Does your aging parent say anything like:
“You walk too fast!”
“You work too hard.”
“You need to slow down.”
I’ve heard these admonitions again and again from my elderly clients and my aging parents. Why? Their perspective is often worlds away from ours.
We Boomers are on fast forward, juggling jobs, relationships and generations. Our eyes are on the future, as we plan for vacations, dream of retirement or just anticipate the next challenge. Completing to-do lists and achieving goals is what we’re wired to do.
Our aging parents, on the other hand, seem to have one speed: slow. If we’re the hare, they’re the tortoise, pondering each move. Weak legs, winded breath and pain dampers their physical progress. Their thinking is slow, too, deliberate and reflective. Everything takes longer: from doctor’s appointments to shopping trips to decisions.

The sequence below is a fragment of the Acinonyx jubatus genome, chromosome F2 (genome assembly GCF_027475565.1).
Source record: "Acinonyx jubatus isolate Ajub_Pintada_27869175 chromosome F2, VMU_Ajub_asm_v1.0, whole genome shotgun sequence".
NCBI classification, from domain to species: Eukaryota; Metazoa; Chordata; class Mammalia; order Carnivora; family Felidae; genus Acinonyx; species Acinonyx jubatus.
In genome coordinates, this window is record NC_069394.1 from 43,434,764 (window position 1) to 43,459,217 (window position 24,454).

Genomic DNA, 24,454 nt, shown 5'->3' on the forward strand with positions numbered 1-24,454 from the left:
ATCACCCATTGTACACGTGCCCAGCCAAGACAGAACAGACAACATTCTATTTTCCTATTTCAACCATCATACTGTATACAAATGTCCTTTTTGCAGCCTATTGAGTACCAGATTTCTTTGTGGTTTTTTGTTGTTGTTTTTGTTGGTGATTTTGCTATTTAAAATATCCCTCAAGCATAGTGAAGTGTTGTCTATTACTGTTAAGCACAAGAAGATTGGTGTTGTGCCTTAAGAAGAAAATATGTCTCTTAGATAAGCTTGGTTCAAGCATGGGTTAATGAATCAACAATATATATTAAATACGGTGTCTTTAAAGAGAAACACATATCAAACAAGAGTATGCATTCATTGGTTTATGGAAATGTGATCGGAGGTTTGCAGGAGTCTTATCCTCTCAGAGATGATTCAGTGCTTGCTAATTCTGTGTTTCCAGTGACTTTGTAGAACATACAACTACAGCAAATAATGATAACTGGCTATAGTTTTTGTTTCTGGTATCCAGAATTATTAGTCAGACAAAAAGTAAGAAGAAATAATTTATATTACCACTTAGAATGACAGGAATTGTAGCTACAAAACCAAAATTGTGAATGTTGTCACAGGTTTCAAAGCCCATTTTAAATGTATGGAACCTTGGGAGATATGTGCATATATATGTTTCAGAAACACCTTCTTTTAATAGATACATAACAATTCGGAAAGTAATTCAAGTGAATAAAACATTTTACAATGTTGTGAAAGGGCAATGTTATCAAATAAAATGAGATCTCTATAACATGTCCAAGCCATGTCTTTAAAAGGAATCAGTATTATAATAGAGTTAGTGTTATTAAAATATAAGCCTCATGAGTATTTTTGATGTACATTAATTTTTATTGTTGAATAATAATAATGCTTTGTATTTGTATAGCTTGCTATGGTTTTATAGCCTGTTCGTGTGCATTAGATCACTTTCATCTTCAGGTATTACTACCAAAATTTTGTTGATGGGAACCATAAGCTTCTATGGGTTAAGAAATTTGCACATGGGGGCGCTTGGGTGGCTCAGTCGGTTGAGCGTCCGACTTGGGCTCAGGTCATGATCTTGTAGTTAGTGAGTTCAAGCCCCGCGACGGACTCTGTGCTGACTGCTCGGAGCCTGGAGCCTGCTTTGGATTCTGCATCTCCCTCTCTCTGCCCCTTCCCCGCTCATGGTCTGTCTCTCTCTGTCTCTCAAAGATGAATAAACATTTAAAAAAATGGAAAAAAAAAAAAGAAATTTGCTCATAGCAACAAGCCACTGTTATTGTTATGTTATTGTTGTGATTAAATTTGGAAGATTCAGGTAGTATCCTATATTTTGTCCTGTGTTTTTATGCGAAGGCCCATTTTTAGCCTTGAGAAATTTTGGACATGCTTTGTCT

This pacing difference frustrates both generations. Some coping ideas I’ve picked up over the years:
1. Match your pace to theirs. At the first retirement community where I worked years ago, I kept hearing, “Alice, you walk so fast.” That was a shocker! I’m 5’3″. No one had ever accused me of speedwalking. But I decided if I wanted to connect, I needed to slow down. Ditto with my parents.
2. Don’t overschedule. When planning activities with my aging parents, I had to divide my to-do list in half. One major event in a day was more than enough.
3. Let them ponder. If there’s a big decision, like moving to a retirement community or bringing in home care, discuss the pros and cons but don’t expect an immediate reaction. Leave literature with them so they can think about ramifications. That way, they can ponder on their own schedule.
Do you have any other ideas on slowing your pace or adjusting your speed for your aging parent?